What are the local extrema, if any, of #f(x)= (4x-3)^2-(x-4)/x #?
The only extremum is
But you have to solve a cubic equation to get there and the answer is not at all 'nice' - are you sure the question is correctly typed in? I have also included suggestions for how to approach the answer without going into the amount of analysis shown fully below.
1. Standard approach points us in a laborious direction
First calculate the derivative:
so (by chain and quotient rules)
Then set this equal to 0 and solve for
We have a cubic equation, which is solvable by radicals, but this is far from an easy process. We know that this equation will in general have three roots, but not that they will all be real, although at least one of them will be - that at least one will be we know from the Intermediate Value Theorem - https://en.wikipedia.org/wiki/Intermediate_value_theorem - which tells us that because the function goes to infinity at one end and minus infinity at the other, then it must take all values in between at one point or another.
Trialling a few simple values (1 is often an informative and quick value to try), we see that there is a root somewhere between 1/2 and 1, but we don't find any obvious solutions to simplify the equation with. Solving a cubic equation is a long and tedious process (which we'll do below), so it is worth trying to inform one's intuition before doing so. Trialling solutions further, we find that it is between 0.9 and 0.91.
2. Solve a simplified problem
The function consists of the difference of two terms,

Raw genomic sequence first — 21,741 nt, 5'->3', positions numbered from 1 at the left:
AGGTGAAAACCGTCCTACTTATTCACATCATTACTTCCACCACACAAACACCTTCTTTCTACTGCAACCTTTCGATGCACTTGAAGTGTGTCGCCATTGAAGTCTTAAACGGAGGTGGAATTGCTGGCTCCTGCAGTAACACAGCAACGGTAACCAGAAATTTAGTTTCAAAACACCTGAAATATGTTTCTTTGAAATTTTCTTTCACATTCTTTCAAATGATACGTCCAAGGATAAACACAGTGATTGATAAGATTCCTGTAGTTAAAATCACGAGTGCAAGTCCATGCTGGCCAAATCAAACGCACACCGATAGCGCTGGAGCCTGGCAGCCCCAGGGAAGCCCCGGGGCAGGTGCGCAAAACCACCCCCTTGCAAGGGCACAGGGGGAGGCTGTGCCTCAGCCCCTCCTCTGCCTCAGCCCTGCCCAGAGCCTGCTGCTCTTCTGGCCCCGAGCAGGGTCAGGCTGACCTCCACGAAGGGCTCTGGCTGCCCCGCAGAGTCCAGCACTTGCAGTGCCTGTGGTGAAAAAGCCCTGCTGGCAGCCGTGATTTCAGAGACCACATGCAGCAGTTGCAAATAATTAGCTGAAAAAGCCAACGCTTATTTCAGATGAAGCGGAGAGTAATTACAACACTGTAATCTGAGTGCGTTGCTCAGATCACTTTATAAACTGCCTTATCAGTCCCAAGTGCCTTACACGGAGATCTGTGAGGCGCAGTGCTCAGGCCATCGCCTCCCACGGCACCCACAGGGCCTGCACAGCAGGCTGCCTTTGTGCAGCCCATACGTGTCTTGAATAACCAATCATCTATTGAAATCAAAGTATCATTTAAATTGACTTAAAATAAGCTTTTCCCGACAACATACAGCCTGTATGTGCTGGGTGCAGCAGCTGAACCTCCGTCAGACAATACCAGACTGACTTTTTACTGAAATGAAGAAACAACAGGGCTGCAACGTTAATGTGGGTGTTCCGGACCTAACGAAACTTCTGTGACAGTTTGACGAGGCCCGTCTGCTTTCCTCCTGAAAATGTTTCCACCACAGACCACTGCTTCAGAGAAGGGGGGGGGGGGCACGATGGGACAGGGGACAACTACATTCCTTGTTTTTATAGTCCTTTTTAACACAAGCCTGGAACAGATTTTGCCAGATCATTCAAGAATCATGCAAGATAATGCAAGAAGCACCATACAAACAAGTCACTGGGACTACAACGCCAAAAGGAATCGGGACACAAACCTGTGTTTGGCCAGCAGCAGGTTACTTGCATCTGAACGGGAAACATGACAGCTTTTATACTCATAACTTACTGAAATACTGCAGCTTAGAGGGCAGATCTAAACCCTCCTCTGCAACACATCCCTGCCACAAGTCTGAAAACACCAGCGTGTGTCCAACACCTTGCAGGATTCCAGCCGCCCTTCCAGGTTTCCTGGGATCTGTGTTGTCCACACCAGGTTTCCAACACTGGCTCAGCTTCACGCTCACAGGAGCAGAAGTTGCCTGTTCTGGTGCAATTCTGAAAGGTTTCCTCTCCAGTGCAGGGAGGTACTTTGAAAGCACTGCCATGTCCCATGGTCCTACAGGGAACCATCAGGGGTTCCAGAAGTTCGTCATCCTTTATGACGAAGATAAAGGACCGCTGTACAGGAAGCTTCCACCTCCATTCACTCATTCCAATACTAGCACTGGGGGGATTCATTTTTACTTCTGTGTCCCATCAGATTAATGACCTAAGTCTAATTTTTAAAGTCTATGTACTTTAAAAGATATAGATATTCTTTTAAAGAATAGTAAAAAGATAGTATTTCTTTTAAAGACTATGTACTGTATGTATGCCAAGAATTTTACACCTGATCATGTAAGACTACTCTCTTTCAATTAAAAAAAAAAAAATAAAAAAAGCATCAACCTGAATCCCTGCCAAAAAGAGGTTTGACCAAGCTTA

Set this equal to zero:
Set this equal to zero: there are no solutions in
So now we are certain that we are only looking for one solution but we do not have a good answer for it.
3. Numerically approximate the answer
In professional situations requiring the solution of these kinds of problems, often the quickest way to get to where you need to get is to perform a numerical approximation. A pretty good one for finding roots of a function is the Newton-Raphson method (https://en.wikipedia.org/wiki/Newton%27s_method).
Which is: to find a root of a function
Recall our function and its derivative:
So we might guess 0.5 as our root, making
So we can find the answer with arbitrary precision, but the full answer requires an analytic solution, something that we noted above would be hard. So here we go...
4. Solve the full problem, slowly and painfully
Now let's do the full cubic solution (you're going to have to love algebra to solve this one properly):
First, divide through to make the leading term have coefficient 1 :
Second, make the following substitution to the variable
(Expand brackets, remembering the Binomial theorem: https://en.wikipedia.org/wiki/Binomial_theorem)
(Notice that the two
We now have the same number of terms as we did before, because we previously had no
Third, make another substitution (Vieta's substitution: http://mathworld.wolfram.com/VietasSubstitution.html) to turn this into a quadratic:
(Notice that both
(Now, you may well ask what on earth the benefit of this is - we've fiddled with our degree 3 equation until we have a degree 6 equation, surely a loss... But we can now think of it as a quadratic equation in
Fourth, solve the quadratic equation for
Using the quadratic equation:
We have an answer! Now we just have to relate it back to our original variable
Fifth, convert back to our original terms
Take the cube root:
Recall how we related
(Socratic doesn't seem to offer a minus-plus opposite of plus-minus, so we have to write it this way)
If we multiply out the minus signs in the second large term we can see that we obtain two identical expressions, so we can drop the quadratic plus/minus signs, and simplify to
Finally (!) recall that we set
Sixth, deduce how many of these roots are real
The two expressions in the cube roots each have one real root and two conjugate imaginary roots. A real number
Therefore there is only one real root for
or, in decimal
We can deduce that this is a minimum of the function by the fact that there is only one extremum and the function tends to positive infinity at both ends.